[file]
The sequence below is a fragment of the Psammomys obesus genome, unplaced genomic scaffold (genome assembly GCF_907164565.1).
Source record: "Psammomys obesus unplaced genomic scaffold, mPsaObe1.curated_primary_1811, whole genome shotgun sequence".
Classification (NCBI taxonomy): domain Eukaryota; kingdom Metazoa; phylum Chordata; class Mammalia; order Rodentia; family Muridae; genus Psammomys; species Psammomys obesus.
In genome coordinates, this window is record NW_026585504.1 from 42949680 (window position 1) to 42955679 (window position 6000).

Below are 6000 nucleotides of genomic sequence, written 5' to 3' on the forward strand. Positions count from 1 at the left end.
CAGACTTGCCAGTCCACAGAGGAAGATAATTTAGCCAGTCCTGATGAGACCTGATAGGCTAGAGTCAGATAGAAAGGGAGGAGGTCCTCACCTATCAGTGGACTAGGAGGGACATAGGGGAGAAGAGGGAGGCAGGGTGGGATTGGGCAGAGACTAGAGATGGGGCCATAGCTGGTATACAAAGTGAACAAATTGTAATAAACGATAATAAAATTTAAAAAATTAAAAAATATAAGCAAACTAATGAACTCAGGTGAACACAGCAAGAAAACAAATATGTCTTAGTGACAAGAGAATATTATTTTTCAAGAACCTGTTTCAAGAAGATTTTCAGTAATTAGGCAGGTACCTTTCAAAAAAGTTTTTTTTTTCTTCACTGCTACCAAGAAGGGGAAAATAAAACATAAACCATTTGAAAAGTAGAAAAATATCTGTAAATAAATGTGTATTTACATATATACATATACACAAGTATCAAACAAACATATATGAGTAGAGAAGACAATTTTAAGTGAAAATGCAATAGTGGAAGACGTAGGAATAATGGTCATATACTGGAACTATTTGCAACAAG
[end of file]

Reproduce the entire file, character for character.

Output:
The sequence below is a fragment of the Psammomys obesus genome, unplaced genomic scaffold (genome assembly GCF_907164565.1).
Source record: "Psammomys obesus unplaced genomic scaffold, mPsaObe1.curated_primary_1811, whole genome shotgun sequence".
Classification (NCBI taxonomy): domain Eukaryota; kingdom Metazoa; phylum Chordata; class Mammalia; order Rodentia; family Muridae; genus Psammomys; species Psammomys obesus.
In genome coordinates, this window is record NW_026585504.1 from 42949680 (window position 1) to 42955679 (window position 6000).

Below are 6000 nucleotides of genomic sequence, written 5' to 3' on the forward strand. Positions count from 1 at the left end.
CAGACTTGCCAGTCCACAGAGGAAGATAATTTAGCCAGTCCTGATGAGACCTGATAGGCTAGAGTCAGATAGAAAGGGAGGAGGTCCTCACCTATCAGTGGACTAGGAGGGACATAGGGGAGAAGAGGGAGGCAGGGTGGGATTGGGCAGAGACTAGAGATGGGGCCATAGCTGGTATACAAAGTGAACAAATTGTAATAAACGATAATAAAATTTAAAAAATTAAAAAATATAAGCAAACTAATGAACTCAGGTGAACACAGCAAGAAAACAAATATGTCTTAGTGACAAGAGAATATTATTTTTCAAGAACCTGTTTCAAGAAGATTTTCAGTAATTAGGCAGGTACCTTTCAAAAAAGTTTTTTTTTTCTTCACTGCTACCAAGAAGGGGAAAATAAAACATAAACCATTTGAAAAGTAGAAAAATATCTGTAAATAAATGTGTATTTACATATATACATATACACAAGTATCAAACAAACATATATGAGTAGAGAAGACAATTTTAAGTGAAAATGCAATAGTGGAAGACGTAGGAATAATGGTCATATACTGGAACTATTTGCAACAAG